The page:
For David Nelson, PhD, MS, associate professor of family and community medicine at the Medical College of Wisconsin (MCW), the streets of Milwaukee serve as extended classrooms not just for students, but for him as well.
"To me there's nothing like hands-on experiences that help you grow both as a person and from an educational space," Dr. Nelson says. "If I'm going to write about food deserts, I need to know how people who go to pantries live their life."
Dr. Nelson is a community-based researcher, which means he not only "talks the talk," but "walks the walk." That walk often takes him to some of Milwaukee's most impoverished neighborhoods, where he and students that join him meet "community navigators." Navigators, explains Dr. Nelson, are people who live in or serve the communities Dr. Nelson and his students are trying to better understand. They provide a historic and cultural perspective that someone from the outside can't begin to understand unless they’re welcomed and supported by the community they wish to serve.
One such navigator was Max Ramsey, pastor at Immanuel Baptist Church and site manager with Friedens Community Ministry, which run a series of food pantries in the Milwaukee area. Max Ramsey, his son, Jack, and Dr. Nelson went from volunteering at a pantry together to founding StreetLife Communities, an organization that provides food, clothing and other support to those in need, including many who are homeless.
For the past four years, according to Dr. Nelson, the team, which can include MCW students and other volunteers, has hit the streets of Milwaukee on Wednesday evenings and late night and Saturdays, once in the morning and once in the afternoon. They typically interact with 200-400 people each week. One of the keys to StreetLife and an important part of conducting community-engaged mission work is meeting people where they are, says Dr. Nelson. That means asking them what they need rather than assuming you know what their needs are.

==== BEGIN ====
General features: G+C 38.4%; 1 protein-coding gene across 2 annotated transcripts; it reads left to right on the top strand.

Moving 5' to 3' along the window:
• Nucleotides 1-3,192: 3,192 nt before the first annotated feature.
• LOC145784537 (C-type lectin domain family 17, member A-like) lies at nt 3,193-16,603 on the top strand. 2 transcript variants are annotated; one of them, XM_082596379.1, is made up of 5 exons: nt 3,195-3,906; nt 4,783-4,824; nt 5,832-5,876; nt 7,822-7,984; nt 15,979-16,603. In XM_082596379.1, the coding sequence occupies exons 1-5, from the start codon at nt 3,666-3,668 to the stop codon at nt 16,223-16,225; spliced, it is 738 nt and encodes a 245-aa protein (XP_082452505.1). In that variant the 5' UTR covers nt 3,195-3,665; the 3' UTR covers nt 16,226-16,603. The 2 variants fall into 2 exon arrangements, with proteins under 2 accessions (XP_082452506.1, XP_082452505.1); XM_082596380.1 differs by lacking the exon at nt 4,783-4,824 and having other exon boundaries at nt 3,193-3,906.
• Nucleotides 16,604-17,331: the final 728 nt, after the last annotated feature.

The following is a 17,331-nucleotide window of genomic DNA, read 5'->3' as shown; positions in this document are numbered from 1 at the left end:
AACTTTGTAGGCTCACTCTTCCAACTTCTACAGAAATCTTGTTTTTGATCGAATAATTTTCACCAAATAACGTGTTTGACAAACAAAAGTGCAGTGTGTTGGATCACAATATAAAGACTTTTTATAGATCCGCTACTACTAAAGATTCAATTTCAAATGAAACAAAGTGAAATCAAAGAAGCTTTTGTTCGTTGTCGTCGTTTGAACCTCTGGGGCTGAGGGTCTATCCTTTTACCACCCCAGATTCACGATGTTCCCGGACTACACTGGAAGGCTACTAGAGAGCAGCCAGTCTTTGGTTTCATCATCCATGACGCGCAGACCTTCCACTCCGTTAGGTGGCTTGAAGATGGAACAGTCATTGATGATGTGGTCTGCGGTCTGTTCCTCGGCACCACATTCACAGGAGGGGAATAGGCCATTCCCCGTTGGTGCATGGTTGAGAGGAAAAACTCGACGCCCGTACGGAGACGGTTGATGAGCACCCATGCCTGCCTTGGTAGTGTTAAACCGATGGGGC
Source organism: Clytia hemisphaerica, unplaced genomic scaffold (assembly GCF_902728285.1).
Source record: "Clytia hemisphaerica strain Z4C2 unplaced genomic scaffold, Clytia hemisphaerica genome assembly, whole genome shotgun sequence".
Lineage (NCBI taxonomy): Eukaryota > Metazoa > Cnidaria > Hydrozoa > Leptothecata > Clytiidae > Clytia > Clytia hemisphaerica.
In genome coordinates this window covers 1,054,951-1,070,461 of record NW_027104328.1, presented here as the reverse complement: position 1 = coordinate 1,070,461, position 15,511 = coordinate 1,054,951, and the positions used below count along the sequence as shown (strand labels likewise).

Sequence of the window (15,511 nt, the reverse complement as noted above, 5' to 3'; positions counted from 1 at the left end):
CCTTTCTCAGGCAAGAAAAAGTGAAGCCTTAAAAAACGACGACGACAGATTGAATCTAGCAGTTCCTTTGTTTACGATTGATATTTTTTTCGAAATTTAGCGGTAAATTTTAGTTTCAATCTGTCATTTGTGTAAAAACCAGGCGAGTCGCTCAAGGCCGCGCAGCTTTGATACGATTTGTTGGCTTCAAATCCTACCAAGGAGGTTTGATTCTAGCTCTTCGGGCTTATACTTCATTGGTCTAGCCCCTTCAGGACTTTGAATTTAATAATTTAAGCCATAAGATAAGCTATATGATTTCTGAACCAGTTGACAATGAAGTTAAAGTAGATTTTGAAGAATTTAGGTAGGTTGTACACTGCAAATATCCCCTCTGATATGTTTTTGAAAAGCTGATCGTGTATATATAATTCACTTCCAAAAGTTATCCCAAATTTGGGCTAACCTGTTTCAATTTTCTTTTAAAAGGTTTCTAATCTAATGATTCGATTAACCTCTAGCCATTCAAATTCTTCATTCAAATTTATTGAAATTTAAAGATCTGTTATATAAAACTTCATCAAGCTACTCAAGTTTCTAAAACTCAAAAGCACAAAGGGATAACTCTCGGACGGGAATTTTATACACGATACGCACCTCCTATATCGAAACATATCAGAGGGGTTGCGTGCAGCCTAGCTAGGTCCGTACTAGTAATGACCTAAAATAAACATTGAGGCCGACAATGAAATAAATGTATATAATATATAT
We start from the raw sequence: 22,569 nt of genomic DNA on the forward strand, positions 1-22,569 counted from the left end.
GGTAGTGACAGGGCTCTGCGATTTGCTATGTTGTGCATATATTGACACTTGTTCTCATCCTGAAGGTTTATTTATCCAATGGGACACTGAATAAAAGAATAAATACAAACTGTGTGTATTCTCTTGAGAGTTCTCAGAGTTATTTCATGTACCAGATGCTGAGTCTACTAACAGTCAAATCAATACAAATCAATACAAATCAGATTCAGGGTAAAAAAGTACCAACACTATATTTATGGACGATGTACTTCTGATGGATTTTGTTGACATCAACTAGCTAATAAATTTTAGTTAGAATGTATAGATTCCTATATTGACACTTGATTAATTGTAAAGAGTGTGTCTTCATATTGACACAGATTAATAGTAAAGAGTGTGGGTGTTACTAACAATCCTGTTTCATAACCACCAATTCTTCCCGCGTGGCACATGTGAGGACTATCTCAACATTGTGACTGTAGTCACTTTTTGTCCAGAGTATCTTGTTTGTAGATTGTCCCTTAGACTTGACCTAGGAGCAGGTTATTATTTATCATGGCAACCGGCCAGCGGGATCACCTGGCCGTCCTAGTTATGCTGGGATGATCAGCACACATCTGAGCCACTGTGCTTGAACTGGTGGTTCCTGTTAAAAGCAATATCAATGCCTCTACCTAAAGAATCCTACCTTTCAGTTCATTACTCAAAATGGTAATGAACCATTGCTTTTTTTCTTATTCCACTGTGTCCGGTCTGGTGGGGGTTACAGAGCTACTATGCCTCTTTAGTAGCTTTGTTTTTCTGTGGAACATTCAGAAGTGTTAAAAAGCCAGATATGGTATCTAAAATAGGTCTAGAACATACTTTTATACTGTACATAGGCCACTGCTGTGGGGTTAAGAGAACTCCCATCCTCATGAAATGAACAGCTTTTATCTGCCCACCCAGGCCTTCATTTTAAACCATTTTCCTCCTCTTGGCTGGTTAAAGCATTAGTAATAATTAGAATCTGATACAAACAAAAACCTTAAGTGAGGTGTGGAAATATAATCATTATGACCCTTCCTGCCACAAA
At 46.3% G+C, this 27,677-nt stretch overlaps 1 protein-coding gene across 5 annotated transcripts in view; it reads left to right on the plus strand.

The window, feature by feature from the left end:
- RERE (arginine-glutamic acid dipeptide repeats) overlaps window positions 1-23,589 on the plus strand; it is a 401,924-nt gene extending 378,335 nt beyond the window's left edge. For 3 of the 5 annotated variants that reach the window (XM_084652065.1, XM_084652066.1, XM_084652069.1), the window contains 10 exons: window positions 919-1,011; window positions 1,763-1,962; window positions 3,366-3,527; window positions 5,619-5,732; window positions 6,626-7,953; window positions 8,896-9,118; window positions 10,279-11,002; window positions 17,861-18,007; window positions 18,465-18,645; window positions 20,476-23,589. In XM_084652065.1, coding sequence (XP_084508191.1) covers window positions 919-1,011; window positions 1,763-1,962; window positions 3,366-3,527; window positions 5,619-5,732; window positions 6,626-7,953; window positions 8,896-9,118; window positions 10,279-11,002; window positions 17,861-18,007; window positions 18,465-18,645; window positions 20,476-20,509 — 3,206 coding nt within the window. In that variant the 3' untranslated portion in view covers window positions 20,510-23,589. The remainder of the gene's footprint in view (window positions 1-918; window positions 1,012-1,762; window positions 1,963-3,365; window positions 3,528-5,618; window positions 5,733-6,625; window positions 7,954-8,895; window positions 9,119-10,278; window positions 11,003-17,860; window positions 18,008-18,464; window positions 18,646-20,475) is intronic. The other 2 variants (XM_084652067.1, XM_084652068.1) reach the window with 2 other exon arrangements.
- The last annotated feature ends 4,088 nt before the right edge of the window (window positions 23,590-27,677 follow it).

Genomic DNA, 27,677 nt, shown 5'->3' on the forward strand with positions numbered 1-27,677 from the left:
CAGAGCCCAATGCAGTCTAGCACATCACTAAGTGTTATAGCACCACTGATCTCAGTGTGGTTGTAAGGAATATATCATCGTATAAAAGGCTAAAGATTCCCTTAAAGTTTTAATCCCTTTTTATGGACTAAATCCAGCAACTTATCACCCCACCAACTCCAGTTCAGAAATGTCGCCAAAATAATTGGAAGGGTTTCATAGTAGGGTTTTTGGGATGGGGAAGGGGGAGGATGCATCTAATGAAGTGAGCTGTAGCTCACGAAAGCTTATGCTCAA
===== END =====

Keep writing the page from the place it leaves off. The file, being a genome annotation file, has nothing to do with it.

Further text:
"Sometimes it's a sandwich, sometimes it's emotional support, and sometimes it's steel-toed boots for a woman so she can go to work," Dr. Nelson says.
As a faculty member in MCW's public health graduate school program, Dr. Nelson often discusses prevention and how understanding the community is a key aspect of it. Learning how to interact with the community complements the medical training MCW students are receiving because it will help them learn what health benefits they can provide and also where residents of the community are struggling health-wise.
The end result is a more well-rounded professional who has experience serving and understanding a community they will undoubtedly interact with on a regular basis once in the field, Dr. Nelson says. Being able to intertwine mission work and teaching has been a boon for Dr. Nelson, who came to MCW 11 years ago to participate in a midcareer fellowship on community-based participatory research.
Upon arrival at MCW, he worked with Syed Ahmed, MD, MPH, DrPH, senior associate dean for community engagement, Linda Meurer, MD, MPH, professor of family and community medicine, and John Meurer, MD, MBA, director of MCW's Institute for Health and Equity, on a project involving research on health equity in relation to community health workers, food and physical activity. The research involved the Boys and Girls Club and other local nonprofits and continues today.
Being so deeply immersed in the community has necessitated unequivocal support from the leadership at MCW, for which Dr. Nelson says he’s grateful: "As a community-engaged researcher in the Department of Family and Community Medicine, I have been given the latitude to do research in a way that is vital, and I couldn't be more appreciative of that support."